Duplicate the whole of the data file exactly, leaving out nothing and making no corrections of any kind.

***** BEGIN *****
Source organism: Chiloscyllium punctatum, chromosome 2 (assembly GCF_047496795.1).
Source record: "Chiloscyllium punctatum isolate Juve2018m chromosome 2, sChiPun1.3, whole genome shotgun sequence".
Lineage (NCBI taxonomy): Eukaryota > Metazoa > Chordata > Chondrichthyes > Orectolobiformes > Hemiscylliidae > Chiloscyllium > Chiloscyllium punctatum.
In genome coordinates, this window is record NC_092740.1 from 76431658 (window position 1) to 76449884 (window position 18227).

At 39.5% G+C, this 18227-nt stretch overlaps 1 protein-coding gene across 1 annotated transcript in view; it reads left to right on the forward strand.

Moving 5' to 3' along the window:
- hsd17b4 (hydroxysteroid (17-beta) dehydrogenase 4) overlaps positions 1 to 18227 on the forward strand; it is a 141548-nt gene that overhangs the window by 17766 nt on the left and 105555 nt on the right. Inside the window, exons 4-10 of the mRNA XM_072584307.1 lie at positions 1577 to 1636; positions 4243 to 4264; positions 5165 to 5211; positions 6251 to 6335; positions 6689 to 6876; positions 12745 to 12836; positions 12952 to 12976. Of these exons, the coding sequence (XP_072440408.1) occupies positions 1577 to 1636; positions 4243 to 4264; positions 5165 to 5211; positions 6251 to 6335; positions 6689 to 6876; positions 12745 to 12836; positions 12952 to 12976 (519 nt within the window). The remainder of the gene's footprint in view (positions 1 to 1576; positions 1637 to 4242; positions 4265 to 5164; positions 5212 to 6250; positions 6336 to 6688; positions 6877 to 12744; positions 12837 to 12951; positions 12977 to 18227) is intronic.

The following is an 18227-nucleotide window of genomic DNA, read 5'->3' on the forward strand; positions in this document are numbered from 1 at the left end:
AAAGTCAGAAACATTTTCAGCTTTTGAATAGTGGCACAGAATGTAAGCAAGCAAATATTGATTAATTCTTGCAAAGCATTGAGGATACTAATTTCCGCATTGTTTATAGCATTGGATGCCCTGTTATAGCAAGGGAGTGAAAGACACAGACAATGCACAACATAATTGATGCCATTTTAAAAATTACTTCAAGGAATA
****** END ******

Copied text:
Source organism: Chiloscyllium punctatum, chromosome 2 (assembly GCF_047496795.1).
Source record: "Chiloscyllium punctatum isolate Juve2018m chromosome 2, sChiPun1.3, whole genome shotgun sequence".
Lineage (NCBI taxonomy): Eukaryota > Metazoa > Chordata > Chondrichthyes > Orectolobiformes > Hemiscylliidae > Chiloscyllium > Chiloscyllium punctatum.
In genome coordinates, this window is record NC_092740.1 from 76431658 (window position 1) to 76449884 (window position 18227).

At 39.5% G+C, this 18227-nt stretch overlaps 1 protein-coding gene across 1 annotated transcript in view; it reads left to right on the forward strand.

Moving 5' to 3' along the window:
- hsd17b4 (hydroxysteroid (17-beta) dehydrogenase 4) overlaps positions 1 to 18227 on the forward strand; it is a 141548-nt gene that overhangs the window by 17766 nt on the left and 105555 nt on the right. Inside the window, exons 4-10 of the mRNA XM_072584307.1 lie at positions 1577 to 1636; positions 4243 to 4264; positions 5165 to 5211; positions 6251 to 6335; positions 6689 to 6876; positions 12745 to 12836; positions 12952 to 12976. Of these exons, the coding sequence (XP_072440408.1) occupies positions 1577 to 1636; positions 4243 to 4264; positions 5165 to 5211; positions 6251 to 6335; positions 6689 to 6876; positions 12745 to 12836; positions 12952 to 12976 (519 nt within the window). The remainder of the gene's footprint in view (positions 1 to 1576; positions 1637 to 4242; positions 4265 to 5164; positions 5212 to 6250; positions 6336 to 6688; positions 6877 to 12744; positions 12837 to 12951; positions 12977 to 18227) is intronic.

The following is an 18227-nucleotide window of genomic DNA, read 5'->3' on the forward strand; positions in this document are numbered from 1 at the left end:
AAAGTCAGAAACATTTTCAGCTTTTGAATAGTGGCACAGAATGTAAGCAAGCAAATATTGATTAATTCTTGCAAAGCATTGAGGATACTAATTTCCGCATTGTTTATAGCATTGGATGCCCTGTTATAGCAAGGGAGTGAAAGACACAGACAATGCACAACATAATTGATGCCATTTTAAAAATTACTTCAAGGAATA